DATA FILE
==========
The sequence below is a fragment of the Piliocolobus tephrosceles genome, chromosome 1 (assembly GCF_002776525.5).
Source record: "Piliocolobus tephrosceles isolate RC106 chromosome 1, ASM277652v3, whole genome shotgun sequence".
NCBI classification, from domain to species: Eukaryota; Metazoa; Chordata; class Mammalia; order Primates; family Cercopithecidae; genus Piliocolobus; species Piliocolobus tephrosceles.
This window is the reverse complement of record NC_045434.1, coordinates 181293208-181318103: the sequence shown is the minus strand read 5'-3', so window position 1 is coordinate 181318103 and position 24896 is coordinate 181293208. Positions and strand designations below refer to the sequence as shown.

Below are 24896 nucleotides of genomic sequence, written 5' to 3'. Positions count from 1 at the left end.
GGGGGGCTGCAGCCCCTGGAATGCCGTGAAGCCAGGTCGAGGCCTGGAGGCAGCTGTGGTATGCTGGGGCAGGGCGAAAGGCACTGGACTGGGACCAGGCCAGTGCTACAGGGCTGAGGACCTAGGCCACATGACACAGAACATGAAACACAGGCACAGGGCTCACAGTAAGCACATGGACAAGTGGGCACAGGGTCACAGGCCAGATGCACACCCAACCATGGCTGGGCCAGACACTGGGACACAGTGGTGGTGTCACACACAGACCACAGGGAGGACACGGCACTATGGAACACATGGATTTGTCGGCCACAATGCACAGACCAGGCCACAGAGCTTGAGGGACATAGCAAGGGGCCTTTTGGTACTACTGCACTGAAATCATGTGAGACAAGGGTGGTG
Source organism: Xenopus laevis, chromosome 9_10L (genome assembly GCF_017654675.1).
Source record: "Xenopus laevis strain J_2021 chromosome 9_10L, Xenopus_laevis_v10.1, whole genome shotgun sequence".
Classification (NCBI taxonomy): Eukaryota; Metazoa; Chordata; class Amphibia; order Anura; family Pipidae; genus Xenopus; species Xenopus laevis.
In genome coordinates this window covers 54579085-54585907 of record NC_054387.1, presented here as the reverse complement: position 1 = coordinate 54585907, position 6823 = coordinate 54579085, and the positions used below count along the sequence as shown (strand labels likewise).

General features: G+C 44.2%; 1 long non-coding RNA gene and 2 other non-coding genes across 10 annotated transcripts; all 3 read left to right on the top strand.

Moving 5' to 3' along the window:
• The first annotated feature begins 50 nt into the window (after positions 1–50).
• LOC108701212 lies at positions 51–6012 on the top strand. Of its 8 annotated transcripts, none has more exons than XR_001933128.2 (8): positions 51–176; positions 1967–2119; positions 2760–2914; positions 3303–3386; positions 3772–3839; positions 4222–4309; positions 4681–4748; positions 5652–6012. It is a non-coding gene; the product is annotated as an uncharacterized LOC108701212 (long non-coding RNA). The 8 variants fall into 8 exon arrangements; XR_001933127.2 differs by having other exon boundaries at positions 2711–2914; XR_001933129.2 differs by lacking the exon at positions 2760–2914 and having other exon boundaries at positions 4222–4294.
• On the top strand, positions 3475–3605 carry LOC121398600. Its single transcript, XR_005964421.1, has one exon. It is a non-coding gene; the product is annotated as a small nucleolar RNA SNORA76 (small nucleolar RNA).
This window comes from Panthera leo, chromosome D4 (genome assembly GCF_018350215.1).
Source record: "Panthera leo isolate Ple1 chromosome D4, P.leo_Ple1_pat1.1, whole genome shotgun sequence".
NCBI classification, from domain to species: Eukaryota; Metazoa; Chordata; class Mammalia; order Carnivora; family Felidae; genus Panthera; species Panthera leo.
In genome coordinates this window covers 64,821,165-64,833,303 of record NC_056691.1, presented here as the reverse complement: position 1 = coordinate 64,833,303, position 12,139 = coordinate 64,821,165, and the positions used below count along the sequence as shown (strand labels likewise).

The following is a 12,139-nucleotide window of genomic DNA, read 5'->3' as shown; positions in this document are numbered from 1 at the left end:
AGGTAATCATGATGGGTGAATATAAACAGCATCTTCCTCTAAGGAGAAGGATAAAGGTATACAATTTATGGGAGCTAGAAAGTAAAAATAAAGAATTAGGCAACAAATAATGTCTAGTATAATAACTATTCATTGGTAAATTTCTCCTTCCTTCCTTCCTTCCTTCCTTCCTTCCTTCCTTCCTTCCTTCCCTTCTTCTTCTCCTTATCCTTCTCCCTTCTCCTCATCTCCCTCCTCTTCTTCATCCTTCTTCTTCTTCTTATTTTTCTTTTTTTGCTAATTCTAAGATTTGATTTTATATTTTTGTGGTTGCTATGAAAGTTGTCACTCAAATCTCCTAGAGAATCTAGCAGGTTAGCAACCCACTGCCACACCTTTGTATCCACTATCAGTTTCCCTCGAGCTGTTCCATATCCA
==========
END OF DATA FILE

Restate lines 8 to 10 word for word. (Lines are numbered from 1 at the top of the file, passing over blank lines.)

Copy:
Source record: "Xenopus laevis strain J_2021 chromosome 9_10L, Xenopus_laevis_v10.1, whole genome shotgun sequence".
Classification (NCBI taxonomy): Eukaryota; Metazoa; Chordata; class Amphibia; order Anura; family Pipidae; genus Xenopus; species Xenopus laevis.
In genome coordinates this window covers 54579085-54585907 of record NC_054387.1, presented here as the reverse complement: position 1 = coordinate 54585907, position 6823 = coordinate 54579085, and the positions used below count along the sequence as shown (strand labels likewise).